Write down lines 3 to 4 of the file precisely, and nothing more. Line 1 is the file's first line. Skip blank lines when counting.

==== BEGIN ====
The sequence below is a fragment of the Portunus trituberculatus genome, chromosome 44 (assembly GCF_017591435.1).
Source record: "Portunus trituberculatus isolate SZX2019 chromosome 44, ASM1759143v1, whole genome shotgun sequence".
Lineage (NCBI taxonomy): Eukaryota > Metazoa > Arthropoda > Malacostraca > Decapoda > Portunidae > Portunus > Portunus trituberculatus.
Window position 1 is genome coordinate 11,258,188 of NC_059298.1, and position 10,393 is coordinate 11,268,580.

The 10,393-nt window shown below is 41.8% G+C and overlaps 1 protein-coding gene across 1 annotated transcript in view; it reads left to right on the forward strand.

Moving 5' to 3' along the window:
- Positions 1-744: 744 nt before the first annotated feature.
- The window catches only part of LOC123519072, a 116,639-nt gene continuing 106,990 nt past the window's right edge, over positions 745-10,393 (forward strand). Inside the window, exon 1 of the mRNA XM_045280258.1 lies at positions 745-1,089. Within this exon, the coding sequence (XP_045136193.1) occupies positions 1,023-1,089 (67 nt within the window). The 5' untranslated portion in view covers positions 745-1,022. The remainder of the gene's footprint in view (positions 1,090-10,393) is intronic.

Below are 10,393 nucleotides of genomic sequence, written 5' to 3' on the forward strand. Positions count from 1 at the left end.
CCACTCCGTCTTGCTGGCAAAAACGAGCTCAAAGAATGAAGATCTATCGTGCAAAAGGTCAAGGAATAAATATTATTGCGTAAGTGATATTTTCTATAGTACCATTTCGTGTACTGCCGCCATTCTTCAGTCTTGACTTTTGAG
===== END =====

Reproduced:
Lineage (NCBI taxonomy): Eukaryota > Metazoa > Arthropoda > Malacostraca > Decapoda > Portunidae > Portunus > Portunus trituberculatus.
Window position 1 is genome coordinate 11,258,188 of NC_059298.1, and position 10,393 is coordinate 11,268,580.